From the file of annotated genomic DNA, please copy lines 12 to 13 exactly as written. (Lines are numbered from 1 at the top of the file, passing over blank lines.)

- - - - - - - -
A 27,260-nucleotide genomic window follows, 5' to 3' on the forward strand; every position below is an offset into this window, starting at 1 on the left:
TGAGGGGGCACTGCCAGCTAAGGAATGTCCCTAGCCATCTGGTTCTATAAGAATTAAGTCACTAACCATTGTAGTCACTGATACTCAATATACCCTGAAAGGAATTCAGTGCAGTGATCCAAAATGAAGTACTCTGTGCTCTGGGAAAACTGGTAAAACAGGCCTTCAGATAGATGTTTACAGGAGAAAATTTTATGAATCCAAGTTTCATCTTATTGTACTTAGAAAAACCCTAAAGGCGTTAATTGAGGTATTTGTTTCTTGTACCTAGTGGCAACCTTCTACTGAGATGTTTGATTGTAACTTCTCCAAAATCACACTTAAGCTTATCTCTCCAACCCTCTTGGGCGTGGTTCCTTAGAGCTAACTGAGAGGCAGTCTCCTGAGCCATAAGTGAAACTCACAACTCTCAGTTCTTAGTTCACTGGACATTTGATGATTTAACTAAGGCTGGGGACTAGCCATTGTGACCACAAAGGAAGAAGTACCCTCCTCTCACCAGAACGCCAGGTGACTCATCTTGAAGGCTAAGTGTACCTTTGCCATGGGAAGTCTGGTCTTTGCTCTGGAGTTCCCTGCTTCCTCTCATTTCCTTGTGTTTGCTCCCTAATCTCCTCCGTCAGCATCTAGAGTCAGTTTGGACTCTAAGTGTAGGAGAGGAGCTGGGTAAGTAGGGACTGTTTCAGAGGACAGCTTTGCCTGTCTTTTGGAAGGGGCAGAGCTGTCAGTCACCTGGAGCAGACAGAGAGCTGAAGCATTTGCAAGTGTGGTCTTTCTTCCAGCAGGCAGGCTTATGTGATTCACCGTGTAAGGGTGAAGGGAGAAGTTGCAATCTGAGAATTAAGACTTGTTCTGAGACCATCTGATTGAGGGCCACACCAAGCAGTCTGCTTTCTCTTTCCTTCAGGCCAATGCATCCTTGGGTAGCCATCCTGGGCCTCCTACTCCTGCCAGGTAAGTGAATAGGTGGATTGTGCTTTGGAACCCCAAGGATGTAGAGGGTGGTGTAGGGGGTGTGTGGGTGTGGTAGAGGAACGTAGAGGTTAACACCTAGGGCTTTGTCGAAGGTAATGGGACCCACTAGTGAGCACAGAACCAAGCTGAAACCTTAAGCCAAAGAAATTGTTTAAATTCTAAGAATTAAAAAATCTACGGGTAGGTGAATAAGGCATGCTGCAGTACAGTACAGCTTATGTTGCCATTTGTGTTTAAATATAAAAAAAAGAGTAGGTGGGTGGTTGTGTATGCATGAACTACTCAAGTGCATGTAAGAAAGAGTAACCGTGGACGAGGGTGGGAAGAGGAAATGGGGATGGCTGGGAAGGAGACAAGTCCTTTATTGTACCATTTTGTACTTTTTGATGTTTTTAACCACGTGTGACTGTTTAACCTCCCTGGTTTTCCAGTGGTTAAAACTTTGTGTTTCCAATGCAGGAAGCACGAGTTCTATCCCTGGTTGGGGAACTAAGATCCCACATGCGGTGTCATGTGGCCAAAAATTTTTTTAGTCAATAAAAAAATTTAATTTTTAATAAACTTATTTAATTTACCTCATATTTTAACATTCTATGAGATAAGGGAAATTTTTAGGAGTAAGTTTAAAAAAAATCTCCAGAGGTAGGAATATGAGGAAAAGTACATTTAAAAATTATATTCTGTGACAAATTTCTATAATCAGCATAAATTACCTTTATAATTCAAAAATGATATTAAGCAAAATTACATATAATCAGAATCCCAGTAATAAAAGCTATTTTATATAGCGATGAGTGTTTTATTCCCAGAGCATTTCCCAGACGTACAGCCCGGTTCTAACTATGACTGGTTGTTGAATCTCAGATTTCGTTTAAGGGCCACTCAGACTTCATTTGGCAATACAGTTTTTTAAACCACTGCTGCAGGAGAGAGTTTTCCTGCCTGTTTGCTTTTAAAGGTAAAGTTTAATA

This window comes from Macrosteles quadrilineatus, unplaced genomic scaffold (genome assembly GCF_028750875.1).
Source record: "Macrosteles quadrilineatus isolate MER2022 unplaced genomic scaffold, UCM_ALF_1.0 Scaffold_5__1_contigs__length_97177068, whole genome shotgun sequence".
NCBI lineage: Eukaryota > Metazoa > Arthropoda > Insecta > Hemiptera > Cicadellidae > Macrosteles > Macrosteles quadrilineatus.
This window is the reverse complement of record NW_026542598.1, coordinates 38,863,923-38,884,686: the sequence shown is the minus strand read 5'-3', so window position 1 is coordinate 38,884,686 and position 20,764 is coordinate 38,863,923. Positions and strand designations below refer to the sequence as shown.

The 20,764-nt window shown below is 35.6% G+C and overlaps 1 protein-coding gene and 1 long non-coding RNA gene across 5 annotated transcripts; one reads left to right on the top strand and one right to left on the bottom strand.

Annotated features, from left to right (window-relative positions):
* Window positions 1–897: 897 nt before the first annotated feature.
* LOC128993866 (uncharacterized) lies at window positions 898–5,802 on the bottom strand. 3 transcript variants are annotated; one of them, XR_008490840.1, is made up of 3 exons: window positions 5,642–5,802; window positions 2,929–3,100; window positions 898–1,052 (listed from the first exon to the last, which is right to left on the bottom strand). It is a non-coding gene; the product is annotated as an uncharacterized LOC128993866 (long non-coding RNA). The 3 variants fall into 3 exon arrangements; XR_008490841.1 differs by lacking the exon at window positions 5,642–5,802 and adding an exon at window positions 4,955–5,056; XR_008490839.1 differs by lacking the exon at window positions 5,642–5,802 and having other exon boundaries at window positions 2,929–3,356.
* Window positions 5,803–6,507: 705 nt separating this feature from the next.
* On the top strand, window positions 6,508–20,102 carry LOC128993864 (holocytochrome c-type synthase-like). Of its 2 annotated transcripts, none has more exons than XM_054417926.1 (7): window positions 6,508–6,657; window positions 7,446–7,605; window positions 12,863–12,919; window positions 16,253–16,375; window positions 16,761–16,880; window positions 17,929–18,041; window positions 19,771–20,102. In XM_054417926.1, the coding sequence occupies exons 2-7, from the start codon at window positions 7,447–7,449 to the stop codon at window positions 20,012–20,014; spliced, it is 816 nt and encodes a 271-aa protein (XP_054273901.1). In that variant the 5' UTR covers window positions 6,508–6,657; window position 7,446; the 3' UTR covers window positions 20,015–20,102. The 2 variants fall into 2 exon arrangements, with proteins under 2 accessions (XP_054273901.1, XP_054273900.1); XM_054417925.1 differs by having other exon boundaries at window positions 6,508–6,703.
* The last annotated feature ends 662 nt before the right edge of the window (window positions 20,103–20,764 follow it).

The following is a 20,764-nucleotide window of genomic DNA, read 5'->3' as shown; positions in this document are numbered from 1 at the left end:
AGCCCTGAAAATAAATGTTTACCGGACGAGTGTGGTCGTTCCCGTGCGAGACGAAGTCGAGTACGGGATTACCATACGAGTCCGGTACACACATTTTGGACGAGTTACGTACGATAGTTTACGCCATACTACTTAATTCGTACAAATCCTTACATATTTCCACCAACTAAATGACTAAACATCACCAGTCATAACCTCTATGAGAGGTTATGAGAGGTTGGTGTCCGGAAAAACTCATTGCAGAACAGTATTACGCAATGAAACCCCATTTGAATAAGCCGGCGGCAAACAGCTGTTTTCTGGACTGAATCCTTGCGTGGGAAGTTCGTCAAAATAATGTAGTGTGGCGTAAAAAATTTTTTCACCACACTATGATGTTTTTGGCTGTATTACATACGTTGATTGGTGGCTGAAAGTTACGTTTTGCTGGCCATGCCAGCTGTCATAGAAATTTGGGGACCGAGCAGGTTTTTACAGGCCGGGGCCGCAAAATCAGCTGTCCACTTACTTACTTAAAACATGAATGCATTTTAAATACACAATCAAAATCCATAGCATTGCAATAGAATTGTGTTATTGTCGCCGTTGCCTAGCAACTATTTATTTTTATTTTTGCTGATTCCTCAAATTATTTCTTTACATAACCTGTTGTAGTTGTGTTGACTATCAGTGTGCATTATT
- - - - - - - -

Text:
* On the top strand, window positions 6,508–20,102 carry LOC128993864 (holocytochrome c-type synthase-like). Of its 2 annotated transcripts, none has more exons than XM_054417926.1 (7): window positions 6,508–6,657; window positions 7,446–7,605; window positions 12,863–12,919; window positions 16,253–16,375; window positions 16,761–16,880; window positions 17,929–18,041; window positions 19,771–20,102. In XM_054417926.1, the coding sequence occupies exons 2-7, from the start codon at window positions 7,447–7,449 to the stop codon at window positions 20,012–20,014; spliced, it is 816 nt and encodes a 271-aa protein (XP_054273901.1). In that variant the 5' UTR covers window positions 6,508–6,657; window position 7,446; the 3' UTR covers window positions 20,015–20,102. The 2 variants fall into 2 exon arrangements, with proteins under 2 accessions (XP_054273901.1, XP_054273900.1); XM_054417925.1 differs by having other exon boundaries at window positions 6,508–6,703.
* The last annotated feature ends 662 nt before the right edge of the window (window positions 20,103–20,764 follow it).